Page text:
this is great news - an open journal. as much as I enjoyed the print versionThere will be some or even many regrets about print retirement. Another Member, who is also an AJET author and evidently a long distance commuter, told us:
it was a luxury. Roll on 2008. 
I understand about the online publishing imperative, but will miss theWe record with much appreciation the excellent work for AJET done by Pilpel Print  of Beaufort Street, Perth, with every issue accorded a highly professional production standard, though we were one of their smallest customers.
little booklet style on my long train trips! [Claire Brooks, 10]
... a growing trend towards consolidation into a smaller number of larger sized journals, driven by new concerns about the ranking of journals for research quality assessment purposes, apparent declines in the amount of academic staff time available for honorary work upon journals, and an increasing concentration of journal publishing "power" in the hands of a small number of large multinational publishers.This merger will lead to a new mirror and archival website , under development during January-February 2008 to situate a copy of the works of e-JIST's authors and editors within the actively growing body of similar research articles published by AJET since 1985. The key purposes are to:
|No. rejected |
|No. reject |
ext review (b)
|Average no. of |
refs per article
|16(2), 16(3), 17(1)||19||469||89||56||145||30.9||24.7|
|23(1), (2), (3), (4)||30||1030||208||162||370||35.9||34.3|
|Notes: Last updated 6 Jan 2008. 'inaug' is year of first issue, 'iss' is number of issues, and 'arts' is number of articles, for each year. Data obtained from journal websites. The journals are:
To paraphrase the observation made two years ago in Editorial 21(4), the "saplings in the great forest of scholarly journals" face a long path to viability, and a time may soon come for considering new possibilities for inter-journal collaborations.
Roger Atkinson and Catherine McLoughlin
AJET Production Editor and AJET Editor
in AJET 24(1)
30 Nov - 3 Dec 2008 at Deakin University Burwood Campus, Melbourne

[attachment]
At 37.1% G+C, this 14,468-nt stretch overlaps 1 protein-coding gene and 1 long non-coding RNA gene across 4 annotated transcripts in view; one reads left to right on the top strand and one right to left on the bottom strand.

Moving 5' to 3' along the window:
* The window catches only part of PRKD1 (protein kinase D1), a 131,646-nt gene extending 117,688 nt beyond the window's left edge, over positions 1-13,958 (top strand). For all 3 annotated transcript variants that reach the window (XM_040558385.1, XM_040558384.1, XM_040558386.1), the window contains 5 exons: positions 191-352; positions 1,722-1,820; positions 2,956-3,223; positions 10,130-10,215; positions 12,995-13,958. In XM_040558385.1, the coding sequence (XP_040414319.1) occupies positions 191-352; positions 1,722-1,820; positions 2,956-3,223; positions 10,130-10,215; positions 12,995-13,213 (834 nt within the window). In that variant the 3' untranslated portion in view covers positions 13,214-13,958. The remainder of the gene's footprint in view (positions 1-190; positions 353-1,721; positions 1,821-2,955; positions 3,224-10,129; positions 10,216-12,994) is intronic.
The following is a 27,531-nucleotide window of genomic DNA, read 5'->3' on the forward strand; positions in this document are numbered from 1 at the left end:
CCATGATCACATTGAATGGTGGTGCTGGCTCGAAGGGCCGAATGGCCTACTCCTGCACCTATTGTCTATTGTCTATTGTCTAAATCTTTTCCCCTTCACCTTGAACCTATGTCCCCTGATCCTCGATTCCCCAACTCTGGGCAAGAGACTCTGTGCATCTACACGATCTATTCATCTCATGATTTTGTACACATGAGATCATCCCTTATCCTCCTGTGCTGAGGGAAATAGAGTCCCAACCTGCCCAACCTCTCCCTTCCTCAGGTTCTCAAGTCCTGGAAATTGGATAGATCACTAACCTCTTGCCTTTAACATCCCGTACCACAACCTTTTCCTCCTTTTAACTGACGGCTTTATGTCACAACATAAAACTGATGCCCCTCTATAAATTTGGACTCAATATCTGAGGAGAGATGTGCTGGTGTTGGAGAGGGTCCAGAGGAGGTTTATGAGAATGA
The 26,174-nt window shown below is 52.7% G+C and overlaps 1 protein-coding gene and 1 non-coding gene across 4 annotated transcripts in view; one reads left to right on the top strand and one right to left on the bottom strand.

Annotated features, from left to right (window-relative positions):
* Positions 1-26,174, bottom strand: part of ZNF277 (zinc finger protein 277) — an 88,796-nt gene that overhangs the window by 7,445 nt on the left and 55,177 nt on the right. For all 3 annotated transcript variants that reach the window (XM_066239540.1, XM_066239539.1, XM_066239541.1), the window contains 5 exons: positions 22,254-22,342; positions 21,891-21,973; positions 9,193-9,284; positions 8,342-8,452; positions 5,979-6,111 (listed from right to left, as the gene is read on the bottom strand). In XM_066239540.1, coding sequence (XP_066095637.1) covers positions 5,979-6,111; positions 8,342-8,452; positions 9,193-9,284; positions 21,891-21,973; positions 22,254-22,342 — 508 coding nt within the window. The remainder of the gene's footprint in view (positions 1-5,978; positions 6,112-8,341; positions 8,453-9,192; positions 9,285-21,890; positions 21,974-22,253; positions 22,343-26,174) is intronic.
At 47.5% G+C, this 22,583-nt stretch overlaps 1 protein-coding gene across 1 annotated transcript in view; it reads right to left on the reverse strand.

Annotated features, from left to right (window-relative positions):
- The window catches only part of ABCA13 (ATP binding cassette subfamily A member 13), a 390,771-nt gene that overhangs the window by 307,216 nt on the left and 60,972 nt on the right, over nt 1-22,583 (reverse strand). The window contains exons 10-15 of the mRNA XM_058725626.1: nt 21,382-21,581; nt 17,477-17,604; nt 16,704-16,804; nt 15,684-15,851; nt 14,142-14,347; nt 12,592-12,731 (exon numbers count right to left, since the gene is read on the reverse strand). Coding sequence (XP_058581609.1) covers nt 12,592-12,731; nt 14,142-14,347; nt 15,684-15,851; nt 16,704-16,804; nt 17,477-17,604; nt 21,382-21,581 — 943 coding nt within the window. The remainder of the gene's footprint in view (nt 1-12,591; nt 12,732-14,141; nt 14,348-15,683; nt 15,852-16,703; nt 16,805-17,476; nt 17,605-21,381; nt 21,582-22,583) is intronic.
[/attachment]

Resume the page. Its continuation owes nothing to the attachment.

|Ballina Beach Resort,
Ballina NSW, 5-9 April 2008
Refereed full papers due 28 January http://ausweb.scu.edu.au/
|Conference theme: Engaging Communities
Call for contributions closes 26 Feb
|ALT-C 2008: Rethinking the Digital Divide
Leeds, UK, 9-11 September 2008
The Australasian Journal of Educational Technology (AJET) is a refereed research journal published four times per year by the Australasian Society for Computers in Learning in Tertiary Education (ascilite). AJET retired its printed version (ISSN 1449-3098) at the end of Volume 23, 2007, and from Volume 24, 2008, the journal is open access, online only (ISSN 1449-5554), and does not have paid subscriptions.
© 2008 Authors retain copyright in their individual articles, whilst copyright in AJET as a compilation is retained by the publisher. Except for authors reproducing their own articles, no part of this journal may be reprinted or reproduced without permission. For further details, and for details on submission of manuscripts and open access to all issues of AJET published since the journal's foundation in 1985, please see http://www.ascilite.org.au/ajet/
For editorial inquiries, contact the Editor, Associate Professor Catherine McLoughlin, School of Education (ACT), Australian Catholic University, PO Box 256, Dickson ACT 2602, Australia. Email: C.McLoughlin@signadou.acu.edu.au, Tel: +61 2 6209 1100 Fax +61 2 6209 1185.
For review process, production and business matters, contact the Production Editor and Business Manager, Dr Roger Atkinson, 5/202 Coode Street, Como WA 6152, Australia. Email: email@example.com, Tel: +61 8 9367 1133. Desktop publishing (PDF versions) and HTML by Roger Atkinson.
|AJET 24||AJET Home||AJET